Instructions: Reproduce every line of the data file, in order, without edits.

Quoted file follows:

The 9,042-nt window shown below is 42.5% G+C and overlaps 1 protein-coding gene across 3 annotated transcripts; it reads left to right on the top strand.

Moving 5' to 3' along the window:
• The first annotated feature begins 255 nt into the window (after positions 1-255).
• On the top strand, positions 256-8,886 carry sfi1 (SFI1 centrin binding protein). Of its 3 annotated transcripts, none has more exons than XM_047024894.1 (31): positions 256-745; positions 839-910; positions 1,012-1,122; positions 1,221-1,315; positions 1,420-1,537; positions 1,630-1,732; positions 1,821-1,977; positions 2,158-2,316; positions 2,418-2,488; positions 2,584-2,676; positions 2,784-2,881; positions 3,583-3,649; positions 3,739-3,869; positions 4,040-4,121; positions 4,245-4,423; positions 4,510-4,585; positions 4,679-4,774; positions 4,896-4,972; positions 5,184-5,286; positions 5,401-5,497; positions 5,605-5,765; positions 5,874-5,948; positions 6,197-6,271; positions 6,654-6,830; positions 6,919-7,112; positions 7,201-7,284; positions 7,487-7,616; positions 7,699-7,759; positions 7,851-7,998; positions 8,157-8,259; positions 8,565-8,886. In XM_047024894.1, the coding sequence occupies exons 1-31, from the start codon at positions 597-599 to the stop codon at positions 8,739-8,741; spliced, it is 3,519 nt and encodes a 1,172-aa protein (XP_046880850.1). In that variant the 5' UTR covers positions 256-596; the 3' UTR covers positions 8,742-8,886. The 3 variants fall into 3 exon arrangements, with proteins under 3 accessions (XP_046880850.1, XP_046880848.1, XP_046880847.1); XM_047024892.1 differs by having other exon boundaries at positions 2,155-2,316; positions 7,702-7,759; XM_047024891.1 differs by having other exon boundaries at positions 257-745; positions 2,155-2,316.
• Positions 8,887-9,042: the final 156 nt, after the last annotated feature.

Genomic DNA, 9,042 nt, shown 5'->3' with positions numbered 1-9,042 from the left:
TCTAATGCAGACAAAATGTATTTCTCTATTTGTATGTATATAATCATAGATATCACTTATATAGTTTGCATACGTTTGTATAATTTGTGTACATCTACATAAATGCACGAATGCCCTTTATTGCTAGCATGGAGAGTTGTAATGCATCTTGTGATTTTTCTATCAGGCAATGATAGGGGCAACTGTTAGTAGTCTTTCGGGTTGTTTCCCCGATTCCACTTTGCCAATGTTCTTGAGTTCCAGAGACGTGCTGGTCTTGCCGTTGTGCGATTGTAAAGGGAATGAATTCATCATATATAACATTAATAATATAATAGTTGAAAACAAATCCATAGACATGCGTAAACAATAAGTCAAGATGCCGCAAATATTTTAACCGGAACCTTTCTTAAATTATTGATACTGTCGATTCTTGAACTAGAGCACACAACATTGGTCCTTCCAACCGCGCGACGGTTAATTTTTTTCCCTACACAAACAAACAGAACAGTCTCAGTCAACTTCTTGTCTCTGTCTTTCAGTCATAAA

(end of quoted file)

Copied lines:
The 9,042-nt window shown below is 42.5% G+C and overlaps 1 protein-coding gene across 3 annotated transcripts; it reads left to right on the top strand.

Moving 5' to 3' along the window:
• The first annotated feature begins 255 nt into the window (after positions 1-255).
• On the top strand, positions 256-8,886 carry sfi1 (SFI1 centrin binding protein). Of its 3 annotated transcripts, none has more exons than XM_047024894.1 (31): positions 256-745; positions 839-910; positions 1,012-1,122; positions 1,221-1,315; positions 1,420-1,537; positions 1,630-1,732; positions 1,821-1,977; positions 2,158-2,316; positions 2,418-2,488; positions 2,584-2,676; positions 2,784-2,881; positions 3,583-3,649; positions 3,739-3,869; positions 4,040-4,121; positions 4,245-4,423; positions 4,510-4,585; positions 4,679-4,774; positions 4,896-4,972; positions 5,184-5,286; positions 5,401-5,497; positions 5,605-5,765; positions 5,874-5,948; positions 6,197-6,271; positions 6,654-6,830; positions 6,919-7,112; positions 7,201-7,284; positions 7,487-7,616; positions 7,699-7,759; positions 7,851-7,998; positions 8,157-8,259; positions 8,565-8,886. In XM_047024894.1, the coding sequence occupies exons 1-31, from the start codon at positions 597-599 to the stop codon at positions 8,739-8,741; spliced, it is 3,519 nt and encodes a 1,172-aa protein (XP_046880850.1). In that variant the 5' UTR covers positions 256-596; the 3' UTR covers positions 8,742-8,886. The 3 variants fall into 3 exon arrangements, with proteins under 3 accessions (XP_046880850.1, XP_046880848.1, XP_046880847.1); XM_047024892.1 differs by having other exon boundaries at positions 2,155-2,316; positions 7,702-7,759; XM_047024891.1 differs by having other exon boundaries at positions 257-745; positions 2,155-2,316.
• Positions 8,887-9,042: the final 156 nt, after the last annotated feature.

Genomic DNA, 9,042 nt, shown 5'->3' with positions numbered 1-9,042 from the left:
TCTAATGCAGACAAAATGTATTTCTCTATTTGTATGTATATAATCATAGATATCACTTATATAGTTTGCATACGTTTGTATAATTTGTGTACATCTACATAAATGCACGAATGCCCTTTATTGCTAGCATGGAGAGTTGTAATGCATCTTGTGATTTTTCTATCAGGCAATGATAGGGGCAACTGTTAGTAGTCTTTCGGGTTGTTTCCCCGATTCCACTTTGCCAATGTTCTTGAGTTCCAGAGACGTGCTGGTCTTGCCGTTGTGCGATTGTAAAGGGAATGAATTCATCATATATAACATTAATAATATAATAGTTGAAAACAAATCCATAGACATGCGTAAACAATAAGTCAAGATGCCGCAAATATTTTAACCGGAACCTTTCTTAAATTATTGATACTGTCGATTCTTGAACTAGAGCACACAACATTGGTCCTTCCAACCGCGCGACGGTTAATTTTTTTCCCTACACAAACAAACAGAACAGTCTCAGTCAACTTCTTGTCTCTGTCTTTCAGTCATAAA